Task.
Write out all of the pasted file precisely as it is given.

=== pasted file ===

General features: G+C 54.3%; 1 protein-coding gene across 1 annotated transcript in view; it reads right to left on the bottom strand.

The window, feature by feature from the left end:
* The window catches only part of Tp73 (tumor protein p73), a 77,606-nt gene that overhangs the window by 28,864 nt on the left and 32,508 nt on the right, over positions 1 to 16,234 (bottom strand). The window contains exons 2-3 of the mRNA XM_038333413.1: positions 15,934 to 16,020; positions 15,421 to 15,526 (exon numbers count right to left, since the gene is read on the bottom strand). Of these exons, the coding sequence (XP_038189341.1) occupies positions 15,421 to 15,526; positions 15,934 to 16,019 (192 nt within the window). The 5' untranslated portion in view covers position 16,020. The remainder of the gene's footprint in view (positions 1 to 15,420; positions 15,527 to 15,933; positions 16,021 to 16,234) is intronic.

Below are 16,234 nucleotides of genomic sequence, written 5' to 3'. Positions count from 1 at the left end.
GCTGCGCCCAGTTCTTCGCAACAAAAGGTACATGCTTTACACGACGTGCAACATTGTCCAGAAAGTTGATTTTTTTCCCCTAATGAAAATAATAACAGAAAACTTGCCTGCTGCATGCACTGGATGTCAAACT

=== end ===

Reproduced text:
General features: G+C 54.3%; 1 protein-coding gene across 1 annotated transcript in view; it reads right to left on the bottom strand.

The window, feature by feature from the left end:
* The window catches only part of Tp73 (tumor protein p73), a 77,606-nt gene that overhangs the window by 28,864 nt on the left and 32,508 nt on the right, over positions 1 to 16,234 (bottom strand). The window contains exons 2-3 of the mRNA XM_038333413.1: positions 15,934 to 16,020; positions 15,421 to 15,526 (exon numbers count right to left, since the gene is read on the bottom strand). Of these exons, the coding sequence (XP_038189341.1) occupies positions 15,421 to 15,526; positions 15,934 to 16,019 (192 nt within the window). The 5' untranslated portion in view covers position 16,020. The remainder of the gene's footprint in view (positions 1 to 15,420; positions 15,527 to 15,933; positions 16,021 to 16,234) is intronic.

Below are 16,234 nucleotides of genomic sequence, written 5' to 3'. Positions count from 1 at the left end.
GCTGCGCCCAGTTCTTCGCAACAAAAGGTACATGCTTTACACGACGTGCAACATTGTCCAGAAAGTTGATTTTTTTCCCCTAATGAAAATAATAACAGAAAACTTGCCTGCTGCATGCACTGGATGTCAAACT